The dog days of summer are upon us and much of the commercial and education vertical markets have slowed to a crawl, but the house of worship market is heating up seemingly in proportion to the high temps of the season. That’s because, for churches, summertime is the time when the planning for the big push of attendance at Christmas begins for the Technical Arts and Worship Arts teams.
Working on my first church staff back in 1993, I still recall the disconnect I experienced when walking past the music suite where Christmas songs were playing while the staff was dressed appropriately for the heatwave associated with summers in south Texas. This juxtaposition was my introduction to the reality of planning for the big push of the musical productions churches often go all-out for during the high-attendance months of November and December. As a young tech assistant, I quickly learned of the commitment to planning the logistics of these productions since our Audio, Video and Lighting (AVL) teams were heavily involved in these productions.
Fast forward a few decades, and what used to be the domain of only the very largest churches has trickled down into medium size churches as the costs and technology offerings have also percolated into these average size venues.
Helping churches plan the technology infrastructure and equipment for these Christmas productions also demonstrated how what was planned for during the summer had an equally large impact on our rental, leasing, and purchasing decisions halfway through the year and at the beginning of the calendar (and fiscal) year. Some of the shorter-term needs, such as extra lighting or additional video cameras, still had infrastructure considerations well before the cold temperatures three to four to six months down the road. This pragmatic planning required us to evaluate our current infrastructure limitations and determine what needed to be upgraded or replaced well before the fake snow starting falling onto the stage.
My story, and countless others like it in the Church Tech Arts space, is one that manufacturers and systems integrators alike should understand as they sell their products and services to this unique vertical market. The principle of helping churches think through their technology decisions can be grouped into the same stages I listed above: infrastructure planning; upgrades and replacement technology; equipment rentals and short-term leases; try-before-buying budget changes for the beginning of the fiscal year.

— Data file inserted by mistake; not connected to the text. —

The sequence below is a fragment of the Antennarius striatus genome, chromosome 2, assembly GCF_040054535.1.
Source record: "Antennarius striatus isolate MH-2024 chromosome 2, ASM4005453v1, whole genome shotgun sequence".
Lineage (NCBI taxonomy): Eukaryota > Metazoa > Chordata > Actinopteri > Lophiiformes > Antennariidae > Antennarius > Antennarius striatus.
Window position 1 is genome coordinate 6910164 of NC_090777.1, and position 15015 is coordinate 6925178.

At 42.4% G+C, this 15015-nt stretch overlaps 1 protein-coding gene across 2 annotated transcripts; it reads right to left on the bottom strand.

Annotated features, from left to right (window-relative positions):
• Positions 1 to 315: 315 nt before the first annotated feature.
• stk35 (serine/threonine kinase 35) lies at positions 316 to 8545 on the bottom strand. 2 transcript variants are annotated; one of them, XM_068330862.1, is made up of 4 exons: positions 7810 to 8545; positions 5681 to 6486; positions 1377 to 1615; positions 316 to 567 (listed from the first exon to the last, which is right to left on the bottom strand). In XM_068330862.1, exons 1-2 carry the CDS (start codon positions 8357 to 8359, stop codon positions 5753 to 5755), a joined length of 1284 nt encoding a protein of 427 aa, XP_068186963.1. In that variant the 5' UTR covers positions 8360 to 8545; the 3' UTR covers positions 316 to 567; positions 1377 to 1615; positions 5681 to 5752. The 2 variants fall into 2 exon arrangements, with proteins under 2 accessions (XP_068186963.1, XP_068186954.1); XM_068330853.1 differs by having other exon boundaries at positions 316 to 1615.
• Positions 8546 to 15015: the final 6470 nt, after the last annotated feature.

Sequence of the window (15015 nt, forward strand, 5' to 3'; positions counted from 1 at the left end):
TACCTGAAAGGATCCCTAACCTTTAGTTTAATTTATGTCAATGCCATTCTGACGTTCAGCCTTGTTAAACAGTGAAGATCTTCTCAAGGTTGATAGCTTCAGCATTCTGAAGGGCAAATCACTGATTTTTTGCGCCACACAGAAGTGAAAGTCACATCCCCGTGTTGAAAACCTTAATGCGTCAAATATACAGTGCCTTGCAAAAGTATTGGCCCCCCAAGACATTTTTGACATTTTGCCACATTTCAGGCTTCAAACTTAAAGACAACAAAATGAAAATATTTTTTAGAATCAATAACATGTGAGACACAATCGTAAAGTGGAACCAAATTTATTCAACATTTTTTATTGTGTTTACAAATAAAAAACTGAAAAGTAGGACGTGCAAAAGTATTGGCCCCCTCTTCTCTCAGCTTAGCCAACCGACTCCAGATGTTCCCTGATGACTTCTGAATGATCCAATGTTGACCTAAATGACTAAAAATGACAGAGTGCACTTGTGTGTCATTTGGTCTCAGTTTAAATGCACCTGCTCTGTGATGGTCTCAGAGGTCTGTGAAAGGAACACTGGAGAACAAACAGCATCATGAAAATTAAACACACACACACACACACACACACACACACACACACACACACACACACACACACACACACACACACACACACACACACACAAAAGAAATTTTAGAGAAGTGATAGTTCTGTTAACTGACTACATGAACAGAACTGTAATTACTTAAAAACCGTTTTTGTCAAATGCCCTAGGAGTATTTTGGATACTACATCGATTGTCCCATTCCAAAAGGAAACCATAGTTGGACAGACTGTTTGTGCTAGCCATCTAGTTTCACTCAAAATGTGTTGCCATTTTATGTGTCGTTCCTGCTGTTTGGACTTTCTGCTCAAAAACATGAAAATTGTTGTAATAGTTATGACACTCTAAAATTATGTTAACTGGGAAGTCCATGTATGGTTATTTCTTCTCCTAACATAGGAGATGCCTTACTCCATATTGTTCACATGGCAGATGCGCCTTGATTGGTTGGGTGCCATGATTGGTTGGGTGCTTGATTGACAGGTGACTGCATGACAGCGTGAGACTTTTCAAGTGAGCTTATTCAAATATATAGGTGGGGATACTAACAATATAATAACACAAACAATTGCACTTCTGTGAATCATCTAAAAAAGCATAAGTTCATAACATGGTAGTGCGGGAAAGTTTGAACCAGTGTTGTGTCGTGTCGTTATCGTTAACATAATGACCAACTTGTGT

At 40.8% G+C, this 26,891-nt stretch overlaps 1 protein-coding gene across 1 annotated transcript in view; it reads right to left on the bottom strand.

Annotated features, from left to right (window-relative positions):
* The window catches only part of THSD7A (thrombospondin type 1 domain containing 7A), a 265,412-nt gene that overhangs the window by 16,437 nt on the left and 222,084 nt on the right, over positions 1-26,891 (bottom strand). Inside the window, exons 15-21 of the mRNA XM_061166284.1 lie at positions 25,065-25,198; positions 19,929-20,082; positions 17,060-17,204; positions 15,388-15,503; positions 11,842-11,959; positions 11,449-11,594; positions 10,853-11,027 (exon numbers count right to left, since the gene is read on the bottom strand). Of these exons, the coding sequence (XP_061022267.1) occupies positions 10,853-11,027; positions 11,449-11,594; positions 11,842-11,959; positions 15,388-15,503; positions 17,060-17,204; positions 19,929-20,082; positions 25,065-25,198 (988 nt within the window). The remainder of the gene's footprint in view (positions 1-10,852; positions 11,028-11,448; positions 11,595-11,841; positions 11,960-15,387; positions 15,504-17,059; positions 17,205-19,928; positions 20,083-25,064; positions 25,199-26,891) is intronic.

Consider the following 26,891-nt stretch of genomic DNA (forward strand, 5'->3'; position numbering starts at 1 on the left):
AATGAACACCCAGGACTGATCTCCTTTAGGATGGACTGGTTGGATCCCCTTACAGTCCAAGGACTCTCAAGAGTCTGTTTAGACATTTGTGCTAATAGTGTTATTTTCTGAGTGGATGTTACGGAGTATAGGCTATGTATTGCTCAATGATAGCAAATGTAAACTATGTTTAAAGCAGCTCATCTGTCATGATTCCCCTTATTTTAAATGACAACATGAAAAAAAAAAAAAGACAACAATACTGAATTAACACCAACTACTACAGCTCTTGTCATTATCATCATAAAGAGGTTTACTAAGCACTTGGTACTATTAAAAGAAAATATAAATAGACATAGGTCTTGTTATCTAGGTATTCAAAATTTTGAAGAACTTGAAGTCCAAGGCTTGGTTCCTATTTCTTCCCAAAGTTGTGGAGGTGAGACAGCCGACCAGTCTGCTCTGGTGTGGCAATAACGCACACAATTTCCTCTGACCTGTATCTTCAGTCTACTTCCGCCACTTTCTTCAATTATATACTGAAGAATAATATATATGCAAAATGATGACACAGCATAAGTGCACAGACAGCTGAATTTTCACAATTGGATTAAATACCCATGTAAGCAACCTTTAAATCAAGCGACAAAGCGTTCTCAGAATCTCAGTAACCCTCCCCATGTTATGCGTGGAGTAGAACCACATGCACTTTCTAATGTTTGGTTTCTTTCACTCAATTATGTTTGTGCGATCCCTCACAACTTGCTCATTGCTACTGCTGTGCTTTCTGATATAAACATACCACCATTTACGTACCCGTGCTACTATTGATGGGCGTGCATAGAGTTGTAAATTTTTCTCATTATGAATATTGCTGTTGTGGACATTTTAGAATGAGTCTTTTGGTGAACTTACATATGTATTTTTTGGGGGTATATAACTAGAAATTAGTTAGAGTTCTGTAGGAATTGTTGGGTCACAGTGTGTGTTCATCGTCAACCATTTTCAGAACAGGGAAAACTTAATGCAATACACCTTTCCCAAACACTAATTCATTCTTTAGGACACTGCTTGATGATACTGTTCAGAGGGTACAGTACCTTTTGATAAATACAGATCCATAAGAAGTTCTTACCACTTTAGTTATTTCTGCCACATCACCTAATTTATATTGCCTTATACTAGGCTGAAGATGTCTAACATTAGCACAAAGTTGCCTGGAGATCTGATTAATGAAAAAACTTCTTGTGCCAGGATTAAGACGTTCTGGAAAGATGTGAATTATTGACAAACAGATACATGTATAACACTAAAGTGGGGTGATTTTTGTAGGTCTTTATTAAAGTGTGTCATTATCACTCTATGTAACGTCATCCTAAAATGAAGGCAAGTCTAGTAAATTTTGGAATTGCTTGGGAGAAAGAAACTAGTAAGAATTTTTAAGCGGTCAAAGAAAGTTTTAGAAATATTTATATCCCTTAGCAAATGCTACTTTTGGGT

For the largest percentage of churches, infrastructure is likely the least addressed opportunity for making major changes today that reap huge benefits for the church venues later. Perhaps it’s the ‘Shamwow’ effect of salespeople pitching the coolest new products, but when churches can see and understand the pros and cons of sticking with limited technology infrastructure, it shifts the discussion away from the temporary benefits of new tools to the long-term value proposition of future-proofing their space. This is especially important in a volunteer-focused culture where the operation of technology needs to be so well designed that it does not overwhelm the non-professional volunteer who loves to use the technology and serve their church.
In one church where I cut my tech teeth and gained most of my don’t-do-that-again experiences, a particular challenge was working with high-voltage power and lighting infrastructure (control and dimming, in particular). The limitations of our staff and budget meant we did a lot of rentals to make the most out of what we had, but it also underscored just how improved this particular technology has advanced over the years to make the easy justification of man-hours and safety concerns alone to replace the entire lighting control and dimming system for one that gave us far more future growth and greatly simplified our installation and fixture focusing options. To make the case, all I had to do was walk my boss (the Worship Arts leader) over to the electrical closet and show him what our volunteers were required to do to make even simple changes to our old hardware. He didn’t even try to argue the cost since it was so patently obvious that an upgrade would provide countless improvements that would save time and money.
Since that time, I’ve had the opportunity to work with literally hundreds of churches who have the same experience and have begun dividing up their technology planning and budgeting into the categories listed above. Education of the end users is to help inform where there isn’t yet enough proper information, not to talk down to a market segment that is too often judged as ‘unprofessional’ by AVL vendors. Ignorance is easily remedied with helpful information. Churches sometimes are lacking knowledge or understanding of a subject, but they do not suffer from an inability to comprehend a subject. Treat them with respect and help educate them and you’ll have a client for life.
In the church production world, once the Christmas production season ends, church tech leaders should be encouraged to evaluate which technologies worked particularly well that should make it permanently into their start-of-year budget. After all, it is easier to ‘sell’ the idea of new/upgraded technology solutions when they have just proven success with the technology with results that were obvious to the senior leadership staff.
The future of the house of worship market may need to only look three to six months ahead to begin adding value to how they approach Christmas in the middle of the summer.
In what ways are you helping churches realize the distinction between infrastructure and tools? Share your views and opinions in the comments below.